JON CARDINELLI reflects on a week of rugby rebels, English patriotism and Japanese revelry.
It was all worth it. The excruciating buildup – the barrage of rugby TV shows, radio call-ins and pre-tournament write-ups that have ranged from things England need to do to win the World Cup to things Chris Robshaw’s cat ate for breakfast – is over. We’re now three days into the 2015 World Cup, and boy, have we been rewarded for our persistence.
I was at Twickenham on Friday night for the opening ceremony and the first game of the tournament between England and Fiji. The spirit of the occasion was a welcomed surprise. Earlier in the week, I had struggled to identify a World Cup presence in central London. But on Friday, in the hours before kickoff and over the course of the game itself, the English fans ensured that the tournament began with a bang.
The opening ceremony was an opening ceremony, that is largely forgettable. What I did find entertaining, perhaps because I had visited the town of Rugby as well as the school a couple of days before, was the depiction of William Webb Ellis, rugby’s first rebel who ran with the ball in both hands.
I’m glad that the film-makers took a light-hearted approach to what many consider to be a myth. Indeed, the idea to use British rugby legends Ian McGeechan and Clive Woodward as dissenting characters in the story was inspired. Cameos by ‘groundsmen’ Prince Harry and Jonny Wilkinson were just as clever.
The trip to Rugby school is a must for any serious fan of the sport. My one regret is that the tour was rushed. We had just enough time for the school historian to regale us with a tale about the old days. The headmaster then relayed one anecdote about the boys risking a mass caning to play a match involving hundreds of students on the famous Close.
Then it was off in to town, to see the statue of Webb Ellis and the Gilbert Rugby Museum. By lunchtime, a trip to the local micro-brewery, The Rugby Tap, was welcomed. ‘How dooyah like Hogwarts then?’ the proprietor asked as he poured a pale ale. ‘Could have done with fewer lessons and more Quidditch,’ I responded.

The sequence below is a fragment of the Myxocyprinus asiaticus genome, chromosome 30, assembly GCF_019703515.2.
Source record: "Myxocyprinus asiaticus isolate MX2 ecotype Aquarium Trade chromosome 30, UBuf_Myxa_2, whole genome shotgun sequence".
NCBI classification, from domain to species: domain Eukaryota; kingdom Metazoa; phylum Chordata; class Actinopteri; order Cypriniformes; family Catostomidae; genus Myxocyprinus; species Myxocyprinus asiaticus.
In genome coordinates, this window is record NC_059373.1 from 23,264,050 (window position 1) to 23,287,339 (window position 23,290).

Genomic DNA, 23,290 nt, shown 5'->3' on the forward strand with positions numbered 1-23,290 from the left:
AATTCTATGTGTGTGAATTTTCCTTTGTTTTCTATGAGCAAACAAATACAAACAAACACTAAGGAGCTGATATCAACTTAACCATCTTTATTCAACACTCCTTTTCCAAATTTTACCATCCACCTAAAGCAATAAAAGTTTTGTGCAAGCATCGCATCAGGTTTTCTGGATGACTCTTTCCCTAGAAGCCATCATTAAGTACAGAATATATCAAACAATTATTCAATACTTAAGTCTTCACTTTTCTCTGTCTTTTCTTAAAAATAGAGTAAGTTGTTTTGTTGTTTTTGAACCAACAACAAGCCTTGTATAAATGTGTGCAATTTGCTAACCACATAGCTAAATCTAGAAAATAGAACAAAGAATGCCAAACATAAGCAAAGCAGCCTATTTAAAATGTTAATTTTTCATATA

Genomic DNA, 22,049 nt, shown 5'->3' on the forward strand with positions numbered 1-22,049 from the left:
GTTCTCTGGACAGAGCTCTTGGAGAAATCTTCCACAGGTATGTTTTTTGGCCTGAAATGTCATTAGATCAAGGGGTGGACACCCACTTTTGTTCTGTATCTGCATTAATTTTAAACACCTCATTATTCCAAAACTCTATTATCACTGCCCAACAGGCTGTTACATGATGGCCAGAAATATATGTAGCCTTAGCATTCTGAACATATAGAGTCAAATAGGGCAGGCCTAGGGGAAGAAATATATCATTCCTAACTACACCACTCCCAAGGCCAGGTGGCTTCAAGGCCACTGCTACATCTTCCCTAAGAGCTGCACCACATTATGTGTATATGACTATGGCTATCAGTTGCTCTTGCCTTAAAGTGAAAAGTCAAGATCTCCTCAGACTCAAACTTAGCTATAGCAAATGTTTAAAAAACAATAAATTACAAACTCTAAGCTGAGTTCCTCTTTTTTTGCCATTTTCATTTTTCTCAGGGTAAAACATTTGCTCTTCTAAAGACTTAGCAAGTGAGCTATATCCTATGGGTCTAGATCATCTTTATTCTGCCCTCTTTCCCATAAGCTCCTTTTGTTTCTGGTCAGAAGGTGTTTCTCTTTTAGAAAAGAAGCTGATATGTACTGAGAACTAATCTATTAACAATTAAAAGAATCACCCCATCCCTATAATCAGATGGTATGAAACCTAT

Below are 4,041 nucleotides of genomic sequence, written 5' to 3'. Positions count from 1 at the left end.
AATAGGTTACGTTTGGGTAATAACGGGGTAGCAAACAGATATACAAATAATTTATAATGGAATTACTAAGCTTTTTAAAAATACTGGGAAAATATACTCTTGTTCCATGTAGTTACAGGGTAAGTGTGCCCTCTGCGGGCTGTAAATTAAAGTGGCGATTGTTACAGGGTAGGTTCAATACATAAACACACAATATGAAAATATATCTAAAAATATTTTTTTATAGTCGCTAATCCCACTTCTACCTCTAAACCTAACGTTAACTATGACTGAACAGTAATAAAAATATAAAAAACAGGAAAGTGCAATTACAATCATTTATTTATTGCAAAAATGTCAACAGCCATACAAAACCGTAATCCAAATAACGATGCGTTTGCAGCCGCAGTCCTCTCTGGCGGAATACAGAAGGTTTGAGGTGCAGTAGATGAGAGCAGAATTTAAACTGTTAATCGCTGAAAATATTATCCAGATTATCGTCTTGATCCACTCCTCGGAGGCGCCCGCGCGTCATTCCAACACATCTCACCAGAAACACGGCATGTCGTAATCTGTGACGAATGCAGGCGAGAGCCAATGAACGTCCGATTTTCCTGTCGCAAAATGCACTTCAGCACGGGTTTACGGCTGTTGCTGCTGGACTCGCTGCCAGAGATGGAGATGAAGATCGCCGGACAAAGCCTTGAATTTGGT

The atmosphere at the England vs Fiji was carnival-like. At one stage, a group of Fijians behind me joined in as the English belted out ‘Swing Low, Sweet Chariot’. Everybody had come to Twickenham for a party. Nobody left disappointed.
But that party paled in comparison to the rock concert in Brighton less than 24 hours later. At half-time, one of my South African colleagues looked at a scoreboard that read South Africa 12, Japan 10. ‘Surely not,’ he said. I reminded him that that is what we all said at half-time when the Boks played Argentina in Durban a month ago. Of course, I never believed Japan would maintain their effort against South Africa in the latter stages.
The area surrounding the press box was packed with Japan supporters. They cheered and screamed for 78 minutes. Incredibly, those voices were even louder in the final two minutes when Japan found themselves camped on the Bok tryline and within sight of a truly unbelievable victory.
I turned around to assess the faces of the fans. The disbelief was plain. Their expressions had changed. It wasn’t just a party any more, it was a chance to make history. And the passionate fans understood the significance of the moment.
Members of the Japanese press celebrated at the final whistle. Coach Eddie Jones and captain Michael Leitch were greeted at the post-match press conference by thunderous applause.
Jones tried to remain humble for about two minutes, and then gave up. And really, when a team ranked No 13 in the world has just beaten No 3, and scored their second-ever win at the World Cup, why should the coach bother with false modesty?
Photo: Julian Finney/Getty Images